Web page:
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Acquiring a French property by prescription

Please note that the information herein is of a general nature and you should not act or refrain from acting on it without professional advice on the specific facts of your case. No liability is accepted by the author or Sykes Anderson Perry Limited in respect of this article. French property law is a complex subject and the above is a basic outline only and is intended only as a general guide. Nothing herein constitutes financial advice.

French law allows you to acquire property by prescription in a similar way to English law. If you have occupied land for a certain period and satisfied certain conditions then you become the legal owner of the property even though the property was never transferred to you by a notaire’s acte. It also has French stamp duty advantages.

There are two periods to consider, 30 years and 10 years. The 30 year requirement does not require any documentation. The 10 year requirement needs a “juste titre” or just title at least 10 years old. A juste titre needs to be a document showing a payment made for the property or a gift. This could be a letter in English acknowledging receipt of a payment for the house which was subsequently never transferred using a notaire. It cannot be a document evidencing a separation or a divorce.

Example 1 – 30 years

Mrs X who has lived in France becomes ill and returns to England. Her house in France is empty. One of her local friends Mr Y then moves in on 1st January 2015 without Mrs X’s permission and pays her no rent. He takes over the utilities and maintains the house. Mrs X dies 2 years later and her executors and heirs ask Mr Y to leave. He does not and matters continue as before. Mr Y will become the legal owner of the house on 1st January 2045 which will be retroactive to 1st January 2015.

Example 2 – 30 years

As in Example 1 but Mr Y is joined in the house by Miss Z in 2020. Mr Y dies in 2025. Miss Z will become the owner of the house in 2045 because she can rely on Mr Y’s 10 year ownership from 2015 to 2025 which will be retroactive to 2015.

Example 3 – 10 years

Mr X and Miss Y (an English couple) buy a house together in France in 2010. They fall out and in 2015 Mr X pays Miss Y €100,000 for her share in the house and she agrees to have nothing further to do with the house. There is a simple English written agreement evidencing all this. Mr X never has this transfer dealt with in France. He continues to use the house and maintains it and pays all the utilities. In 2025 Mr X will own the entire house. The period is 10 years not 30 years because the English written agreement is a juste titre.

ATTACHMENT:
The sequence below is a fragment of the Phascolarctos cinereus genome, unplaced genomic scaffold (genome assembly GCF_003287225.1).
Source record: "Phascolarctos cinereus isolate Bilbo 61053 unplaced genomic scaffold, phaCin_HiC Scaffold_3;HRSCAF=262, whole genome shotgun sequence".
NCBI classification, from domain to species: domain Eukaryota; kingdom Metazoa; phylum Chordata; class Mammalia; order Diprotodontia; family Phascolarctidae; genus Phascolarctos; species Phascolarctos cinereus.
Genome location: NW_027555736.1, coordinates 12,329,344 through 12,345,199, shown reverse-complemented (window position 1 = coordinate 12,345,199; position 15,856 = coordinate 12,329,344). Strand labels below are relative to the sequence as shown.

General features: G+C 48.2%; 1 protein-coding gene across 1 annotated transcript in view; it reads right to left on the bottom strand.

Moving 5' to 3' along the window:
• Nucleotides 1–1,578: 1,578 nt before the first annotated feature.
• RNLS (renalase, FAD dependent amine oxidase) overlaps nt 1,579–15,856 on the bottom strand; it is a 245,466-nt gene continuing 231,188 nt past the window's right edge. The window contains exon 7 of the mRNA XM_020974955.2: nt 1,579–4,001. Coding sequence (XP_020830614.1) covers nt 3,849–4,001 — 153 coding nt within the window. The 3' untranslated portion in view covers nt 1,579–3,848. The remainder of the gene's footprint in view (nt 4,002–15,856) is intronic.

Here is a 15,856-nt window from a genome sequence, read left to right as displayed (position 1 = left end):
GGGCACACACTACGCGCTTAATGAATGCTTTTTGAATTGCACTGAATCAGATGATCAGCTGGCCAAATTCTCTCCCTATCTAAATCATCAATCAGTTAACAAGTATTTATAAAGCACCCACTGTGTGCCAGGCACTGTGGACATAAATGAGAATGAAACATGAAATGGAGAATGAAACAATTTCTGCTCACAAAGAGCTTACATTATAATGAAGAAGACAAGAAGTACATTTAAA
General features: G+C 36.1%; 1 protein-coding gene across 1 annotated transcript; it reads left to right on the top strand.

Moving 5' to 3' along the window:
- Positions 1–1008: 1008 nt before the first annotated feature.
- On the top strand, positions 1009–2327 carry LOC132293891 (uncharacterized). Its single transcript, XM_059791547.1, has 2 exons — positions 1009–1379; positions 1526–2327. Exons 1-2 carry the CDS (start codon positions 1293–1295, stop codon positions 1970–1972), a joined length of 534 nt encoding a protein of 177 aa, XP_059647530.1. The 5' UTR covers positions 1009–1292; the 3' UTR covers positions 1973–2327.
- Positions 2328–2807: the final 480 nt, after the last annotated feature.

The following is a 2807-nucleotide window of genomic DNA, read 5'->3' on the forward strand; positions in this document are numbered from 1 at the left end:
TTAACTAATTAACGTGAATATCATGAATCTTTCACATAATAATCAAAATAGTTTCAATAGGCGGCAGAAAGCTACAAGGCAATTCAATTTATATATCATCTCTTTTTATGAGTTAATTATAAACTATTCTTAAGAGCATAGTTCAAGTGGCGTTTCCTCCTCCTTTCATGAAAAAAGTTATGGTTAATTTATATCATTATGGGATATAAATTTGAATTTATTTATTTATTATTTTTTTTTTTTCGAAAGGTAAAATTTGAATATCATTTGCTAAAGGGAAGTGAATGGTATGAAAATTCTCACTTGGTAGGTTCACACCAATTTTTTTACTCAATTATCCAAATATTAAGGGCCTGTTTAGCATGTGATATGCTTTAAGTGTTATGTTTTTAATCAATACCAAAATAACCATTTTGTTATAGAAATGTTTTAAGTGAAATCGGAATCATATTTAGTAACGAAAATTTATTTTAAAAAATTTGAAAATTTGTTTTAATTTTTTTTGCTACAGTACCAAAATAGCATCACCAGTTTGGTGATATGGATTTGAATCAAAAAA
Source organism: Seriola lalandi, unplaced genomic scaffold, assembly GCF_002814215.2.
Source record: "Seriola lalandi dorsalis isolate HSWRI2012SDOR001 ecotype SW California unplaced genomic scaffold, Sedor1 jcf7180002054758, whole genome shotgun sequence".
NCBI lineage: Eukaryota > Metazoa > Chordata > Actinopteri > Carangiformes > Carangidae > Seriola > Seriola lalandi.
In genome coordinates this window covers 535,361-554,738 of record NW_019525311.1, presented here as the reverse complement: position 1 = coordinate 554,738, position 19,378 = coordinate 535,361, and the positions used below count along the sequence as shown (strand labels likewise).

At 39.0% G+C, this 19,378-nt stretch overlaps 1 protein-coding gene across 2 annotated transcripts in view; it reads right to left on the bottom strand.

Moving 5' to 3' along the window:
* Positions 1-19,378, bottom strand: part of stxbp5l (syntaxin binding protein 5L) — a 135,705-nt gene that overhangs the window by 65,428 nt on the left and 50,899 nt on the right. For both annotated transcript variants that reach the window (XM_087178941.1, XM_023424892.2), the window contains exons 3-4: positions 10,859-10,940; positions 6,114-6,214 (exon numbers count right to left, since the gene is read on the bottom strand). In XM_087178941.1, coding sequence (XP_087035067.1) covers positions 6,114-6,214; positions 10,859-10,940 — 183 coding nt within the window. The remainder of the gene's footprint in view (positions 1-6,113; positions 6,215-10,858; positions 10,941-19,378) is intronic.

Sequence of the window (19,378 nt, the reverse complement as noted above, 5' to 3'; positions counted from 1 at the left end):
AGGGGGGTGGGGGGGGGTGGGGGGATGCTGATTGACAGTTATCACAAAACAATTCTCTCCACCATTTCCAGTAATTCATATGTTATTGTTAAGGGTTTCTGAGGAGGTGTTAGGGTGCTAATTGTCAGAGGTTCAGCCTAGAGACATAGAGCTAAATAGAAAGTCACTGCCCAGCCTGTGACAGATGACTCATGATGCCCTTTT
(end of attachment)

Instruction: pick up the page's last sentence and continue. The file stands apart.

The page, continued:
Example 4 – 10 years

As above but in 2024 Mr X decides to sell the house to Mr Z and Mr Z pays him €150,000 for the house which is evidenced in an English contract. Mr Z decides not to involve a notaire. In 2025 Mr Z becomes the legal owner which will be retroactive to 2015 as he can rely on Mr X’s 9 years of occupation.


In both the 10 and 30 year cases you must fulfil the following conditions:-

  • You must have assumed responsibility for repairs and maintenance.
  • You must pay the utilities and services including taxe foncière.
  • You must be in good faith at the start of the period. This will not be the case if you have gained access through fraud or threats.
  • You must not have paid rent.

Selling the property

Although you will be the owner when you come to sell the property you will need to prove this to the buyer. There will be no documentation to show the buyer who will be sceptical as to your ownership. You can deal with this as follows:-

  • Do nothing but be prepared to prove by all means your period of occupation. The buyer is likely to want a significant discount and it will be difficult for the buyer to obtain a mortgage.

  • Obtain an acte de notoriété acquisitive from a notaire. The cost of this will be around €2,500 if the value of the property is €200,000. You should probably obtain this in any event as soon as the time period has expired.

  • Obtain a French court order that you are the owner. The court papers will have to be served on the previous owner or if he/she has died the representatives of his/her estate. The costs of this will be only your French lawyer (avocat) fees.

You can then apply to the French Land Registry for your title to be registered. The costs of this will be around €1,500 if the value of the property is €200,000.


There are obvious risks in not having a notaire deal with the transfer and mortgage lenders will insist on this. However in some circumstances it is a possibility if the risks of the original owner or their estate coming forward are low and the price is discounted. There are also savings in notaire’s fees though you need to keep the court costs in mind. It will be easier to obtain a French court order if you already obtain an acte de notoriété acquisitive. In most cases you will want to come within the 10 year period and this is definitely one for expert advice.

October 2017
David Anderson
Solicitor-Advocate and Chartered Tax Adviser